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The Maroon

Opinion: Identity politics destroy democracy

Matthew Bertucci Louisiana State University Mathematics sophomore

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The most profound result of the 2016 presidential and congressional elections is, without question, the utter failure of identity politics. The focus on shared identity as a political tactic has proven to be unsuccessful and more recently, quite devastating for certain groups.

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Matthew J. Bertucci, Mathematics, Physics and Philosophy major, LSU

Consider the current political atmosphere. Democrats have attempted to form coalitions around popular issues such as LGBT and women’s rights, climate change and fair wage practices.

Each of these issues is particularly divisive, a word that seems to appear all too often in contemporary political discourse. They are divisive not only to the obvious Democratic-Republican dichotomy but to general citizens who would support the party were it not for their view on some number of issues.

In fact, I claim that identity itself is to fault not only for the Democratic losses suffered in the presidential and congressional elections but also for the decline of American politics in general.

It is undeniable that all of us fit into broad categories related to our age, race, gender, sexuality and class distinction, among many others. It is also undeniable that throughout history, the oppression of certain factions of society has called for political resistance in the form of battles for child labor laws, women’s suffrage and civil rights.

That history is undoubtedly still unfolding, requiring guidance by the President, Congress, and most importantly, the democratic majority. Ignoring for the moment the United States’ flawed electoral system, consider this majority that elects those who represent us throughout the government. It is my experience that the average voter is unlikely to question party ideology once an alliance has been formed.

Further, the ideological commitments required to be accepted as a member of the party divorces those that wish to discuss the issues at hand from potential political activism. I speak here specifically of the Democratic party; however, this applies more generally to any traditional party system, including Republicans before Trump.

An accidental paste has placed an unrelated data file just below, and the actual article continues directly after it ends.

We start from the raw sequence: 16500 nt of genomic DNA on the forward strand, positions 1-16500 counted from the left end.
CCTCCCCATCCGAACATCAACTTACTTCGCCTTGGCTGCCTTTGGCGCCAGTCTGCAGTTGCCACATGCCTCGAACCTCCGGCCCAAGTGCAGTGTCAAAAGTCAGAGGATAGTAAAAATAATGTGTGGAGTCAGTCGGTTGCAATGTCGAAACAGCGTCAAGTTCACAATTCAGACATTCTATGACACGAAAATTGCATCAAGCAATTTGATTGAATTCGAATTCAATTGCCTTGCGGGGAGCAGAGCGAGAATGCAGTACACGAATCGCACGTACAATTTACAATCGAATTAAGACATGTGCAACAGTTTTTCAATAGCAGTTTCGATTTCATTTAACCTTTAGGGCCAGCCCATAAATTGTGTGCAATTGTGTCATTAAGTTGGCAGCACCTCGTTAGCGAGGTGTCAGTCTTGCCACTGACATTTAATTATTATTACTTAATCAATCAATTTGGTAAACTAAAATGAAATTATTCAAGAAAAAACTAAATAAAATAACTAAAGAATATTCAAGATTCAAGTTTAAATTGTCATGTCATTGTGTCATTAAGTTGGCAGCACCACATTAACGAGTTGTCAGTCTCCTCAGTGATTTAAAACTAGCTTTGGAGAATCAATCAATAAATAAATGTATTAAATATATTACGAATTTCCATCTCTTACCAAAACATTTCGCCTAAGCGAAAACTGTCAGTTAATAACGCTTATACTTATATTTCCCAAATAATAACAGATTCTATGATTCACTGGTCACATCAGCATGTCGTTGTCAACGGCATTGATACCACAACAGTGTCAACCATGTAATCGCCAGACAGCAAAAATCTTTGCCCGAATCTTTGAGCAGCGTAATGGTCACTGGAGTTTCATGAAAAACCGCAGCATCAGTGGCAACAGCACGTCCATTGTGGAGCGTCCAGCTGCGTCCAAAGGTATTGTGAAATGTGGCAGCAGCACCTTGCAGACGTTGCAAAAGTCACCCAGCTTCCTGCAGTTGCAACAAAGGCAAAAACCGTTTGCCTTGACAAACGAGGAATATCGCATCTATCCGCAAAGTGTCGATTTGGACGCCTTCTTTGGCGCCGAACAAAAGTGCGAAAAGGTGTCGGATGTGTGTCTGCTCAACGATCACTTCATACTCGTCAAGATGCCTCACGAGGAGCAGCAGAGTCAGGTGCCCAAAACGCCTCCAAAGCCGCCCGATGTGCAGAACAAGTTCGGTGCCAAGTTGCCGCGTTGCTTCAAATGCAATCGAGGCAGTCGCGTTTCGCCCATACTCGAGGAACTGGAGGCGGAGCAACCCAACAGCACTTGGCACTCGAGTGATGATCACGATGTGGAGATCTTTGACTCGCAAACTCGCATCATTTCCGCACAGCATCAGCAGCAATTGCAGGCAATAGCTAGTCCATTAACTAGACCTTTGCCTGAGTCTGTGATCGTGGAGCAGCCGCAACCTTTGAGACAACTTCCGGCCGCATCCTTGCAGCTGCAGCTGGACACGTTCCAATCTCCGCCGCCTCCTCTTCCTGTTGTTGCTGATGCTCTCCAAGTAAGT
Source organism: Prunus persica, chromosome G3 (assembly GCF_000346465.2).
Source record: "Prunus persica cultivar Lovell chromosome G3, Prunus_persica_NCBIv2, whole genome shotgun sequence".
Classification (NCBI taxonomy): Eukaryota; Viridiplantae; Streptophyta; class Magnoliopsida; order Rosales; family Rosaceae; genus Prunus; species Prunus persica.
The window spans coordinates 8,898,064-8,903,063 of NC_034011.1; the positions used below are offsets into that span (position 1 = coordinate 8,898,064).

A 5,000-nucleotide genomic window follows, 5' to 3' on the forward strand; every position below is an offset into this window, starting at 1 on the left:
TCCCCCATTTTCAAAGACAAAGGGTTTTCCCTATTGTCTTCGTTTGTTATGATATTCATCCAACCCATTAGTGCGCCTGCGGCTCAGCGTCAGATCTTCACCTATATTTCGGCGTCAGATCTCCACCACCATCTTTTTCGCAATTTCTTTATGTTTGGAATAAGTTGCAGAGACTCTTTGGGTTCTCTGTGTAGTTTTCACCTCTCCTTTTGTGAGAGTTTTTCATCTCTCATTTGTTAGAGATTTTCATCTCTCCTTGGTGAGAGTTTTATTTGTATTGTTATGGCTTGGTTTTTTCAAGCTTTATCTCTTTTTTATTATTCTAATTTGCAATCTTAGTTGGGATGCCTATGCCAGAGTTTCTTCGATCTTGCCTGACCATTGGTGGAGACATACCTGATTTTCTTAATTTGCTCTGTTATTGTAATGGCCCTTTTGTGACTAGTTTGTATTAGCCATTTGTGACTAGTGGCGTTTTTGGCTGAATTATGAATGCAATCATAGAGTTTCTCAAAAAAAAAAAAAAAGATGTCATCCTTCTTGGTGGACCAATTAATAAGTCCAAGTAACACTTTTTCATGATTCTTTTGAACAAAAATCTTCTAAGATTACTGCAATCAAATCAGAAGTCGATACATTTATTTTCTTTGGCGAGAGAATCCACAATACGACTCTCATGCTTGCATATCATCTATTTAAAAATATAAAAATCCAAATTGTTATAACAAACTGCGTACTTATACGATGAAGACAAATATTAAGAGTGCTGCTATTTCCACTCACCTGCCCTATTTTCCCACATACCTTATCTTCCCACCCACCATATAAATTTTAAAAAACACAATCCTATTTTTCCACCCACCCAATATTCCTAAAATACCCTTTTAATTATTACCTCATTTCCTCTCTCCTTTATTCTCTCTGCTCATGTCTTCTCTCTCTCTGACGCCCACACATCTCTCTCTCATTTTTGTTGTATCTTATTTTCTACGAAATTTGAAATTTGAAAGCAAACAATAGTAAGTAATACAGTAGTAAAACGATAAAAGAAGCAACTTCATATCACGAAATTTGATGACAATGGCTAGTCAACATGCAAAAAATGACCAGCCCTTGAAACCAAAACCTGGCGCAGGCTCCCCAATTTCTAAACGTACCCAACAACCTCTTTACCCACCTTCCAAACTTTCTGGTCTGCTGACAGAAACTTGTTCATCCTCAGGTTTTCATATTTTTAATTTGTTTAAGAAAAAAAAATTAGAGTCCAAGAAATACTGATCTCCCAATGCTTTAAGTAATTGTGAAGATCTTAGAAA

Allow me to clarify. I believe that it is the duty of the American citizen to be aware of and to think deeply about those political positions which he or she supports. As an LSU student and frequent visitor to both the Loyola and Tulane campuses, I have witnessed the exact opposite.

Students are eager to ask about your political views, however rarely can one find someone with which to discuss the ethics of abortion, the current state of American troops in the Middle East, or Trump’s pact to repeal Dodd-Frank without having them resort to ideology. I do not mean to say that every citizen should analyze climate statistics or read the entirety of Rawls’ A Theory of Justice. The problem lies in that most people just aren’t willing to discuss the merits and justifications of various political viewpoints.

The effects of this avoidance of justification and the will for simple ideology have had enormous effects on the political environment. Is it possible to be both pro-life and a feminist? Who do I vote for if I believe in a limited government, but also that public universities are underfunded? Obviously, these ideas are not mutually exclusive, nor would any reasonable person argue them to be.

However, the systematic repression of discussion among party members has barred certain viewpoints from coalescing to compromise on candidates that best represent party constituents. Instead, many feel out of place due to their opposing viewpoints and politicians’ insistence on identity as the sole unifier. This, of course, as has been discussed ad infinitum, has led many into the chaos that lacks both justification and ideology, i.e. Donald Trump.

To approximate Marx, a specter is haunting the United States – the specter of justification. All the political powers of old America have entered into an ideological alliance to exorcise this specter. It is our duty as citizens to break from ideology for the sake of the future of the country and democracy as an institution.

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Since 1923 • For a greater Loyola
Opinion: Identity politics destroy democracy